Public Archives and Colonial Traces

Words by: Black Archives Sweden Published on: 27 October, 2021

Public archives bearing of racist and violent histories have been under scrutiny in recent years. Around the world, many statues have been removed and some of those remaining have been transformed in new ways by the public. A question that has emerged in this period of reckoning has been: What do these statues commemorate and for whom?

Public demands on these public archives of violence have evoked consideration on how to confront racist histories and their aftermath, connecting the past to the present. At the well-frequented Järntorget in Gothenburg stands the statue De Fem Världsdelarna (The Five Continents) by Tore Strindberg, commonly referred to as Järntorgsbrunnen. The statue depicts five women representing the five world continents and was sculpted to praise and hail Gothenburg as a global exporter of iron ore. In the words of Lena Sawyer and Nana Osei Kofi, “Järntorgsbrunnen is a marker of imperial memory and the European colonial archive”.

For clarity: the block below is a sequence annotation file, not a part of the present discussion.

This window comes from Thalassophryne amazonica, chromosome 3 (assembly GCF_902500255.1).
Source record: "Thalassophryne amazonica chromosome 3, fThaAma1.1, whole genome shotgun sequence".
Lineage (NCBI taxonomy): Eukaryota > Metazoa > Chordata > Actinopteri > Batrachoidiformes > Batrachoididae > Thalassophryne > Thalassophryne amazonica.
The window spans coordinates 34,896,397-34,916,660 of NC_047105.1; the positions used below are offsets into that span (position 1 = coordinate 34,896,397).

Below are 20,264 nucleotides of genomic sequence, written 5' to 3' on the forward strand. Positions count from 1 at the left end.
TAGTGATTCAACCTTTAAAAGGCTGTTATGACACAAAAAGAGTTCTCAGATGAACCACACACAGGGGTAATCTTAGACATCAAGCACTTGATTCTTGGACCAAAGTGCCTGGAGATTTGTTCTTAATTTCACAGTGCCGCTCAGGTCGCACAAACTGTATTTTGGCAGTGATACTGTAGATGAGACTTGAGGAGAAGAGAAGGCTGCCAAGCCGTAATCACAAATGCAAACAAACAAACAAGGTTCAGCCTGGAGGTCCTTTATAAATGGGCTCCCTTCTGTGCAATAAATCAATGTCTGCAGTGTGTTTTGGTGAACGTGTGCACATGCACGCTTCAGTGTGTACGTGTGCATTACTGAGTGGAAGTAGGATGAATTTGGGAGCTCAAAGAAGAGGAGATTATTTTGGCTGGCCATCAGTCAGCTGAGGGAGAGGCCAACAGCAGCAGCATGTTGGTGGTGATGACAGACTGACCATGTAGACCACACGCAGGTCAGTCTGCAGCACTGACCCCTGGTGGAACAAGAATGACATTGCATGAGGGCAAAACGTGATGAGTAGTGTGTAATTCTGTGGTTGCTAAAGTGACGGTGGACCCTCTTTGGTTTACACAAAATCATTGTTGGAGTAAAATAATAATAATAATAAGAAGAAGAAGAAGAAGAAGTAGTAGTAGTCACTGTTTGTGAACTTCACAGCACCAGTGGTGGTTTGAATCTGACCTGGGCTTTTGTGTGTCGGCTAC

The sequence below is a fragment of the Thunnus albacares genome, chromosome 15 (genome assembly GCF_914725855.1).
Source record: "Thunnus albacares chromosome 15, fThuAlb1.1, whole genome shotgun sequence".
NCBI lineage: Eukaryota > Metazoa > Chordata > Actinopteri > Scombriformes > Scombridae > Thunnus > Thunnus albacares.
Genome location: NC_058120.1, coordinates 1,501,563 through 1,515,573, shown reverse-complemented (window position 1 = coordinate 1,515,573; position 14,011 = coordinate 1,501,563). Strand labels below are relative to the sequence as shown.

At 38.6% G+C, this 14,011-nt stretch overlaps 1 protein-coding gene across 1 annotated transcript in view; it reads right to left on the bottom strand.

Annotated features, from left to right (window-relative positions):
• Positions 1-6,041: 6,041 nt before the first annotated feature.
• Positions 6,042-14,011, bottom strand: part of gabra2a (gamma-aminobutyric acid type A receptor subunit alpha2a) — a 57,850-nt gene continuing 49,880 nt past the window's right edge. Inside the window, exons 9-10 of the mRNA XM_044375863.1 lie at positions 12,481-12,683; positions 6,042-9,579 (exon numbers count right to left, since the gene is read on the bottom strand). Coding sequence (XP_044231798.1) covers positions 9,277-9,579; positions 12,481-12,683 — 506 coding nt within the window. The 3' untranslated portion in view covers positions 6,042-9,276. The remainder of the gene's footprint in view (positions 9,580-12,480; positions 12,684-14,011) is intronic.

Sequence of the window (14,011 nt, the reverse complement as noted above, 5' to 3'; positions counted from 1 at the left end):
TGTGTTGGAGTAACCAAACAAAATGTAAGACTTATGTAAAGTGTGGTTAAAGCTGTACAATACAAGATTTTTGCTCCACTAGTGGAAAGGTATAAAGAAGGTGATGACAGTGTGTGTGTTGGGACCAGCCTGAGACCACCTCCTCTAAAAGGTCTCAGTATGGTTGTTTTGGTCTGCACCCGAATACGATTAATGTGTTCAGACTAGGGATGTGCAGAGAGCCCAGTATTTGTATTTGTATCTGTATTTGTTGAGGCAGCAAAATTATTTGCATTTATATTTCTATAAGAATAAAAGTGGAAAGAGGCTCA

In this talk, Lena Sawyer and Nana Osei Kofi pay particular attention to the bronze cast of a naked woman representing the continent of Africa. With a methodology of listening, they attend to the low frequencies of the statue: the stories, counter narratives, and refusals as well as imagining alternative visions for our public spaces. It is also a statue that speaks loudly of Sweden’s role in the transatlantic slavery and colonialism.

The talk is led by Ellen Nyman.

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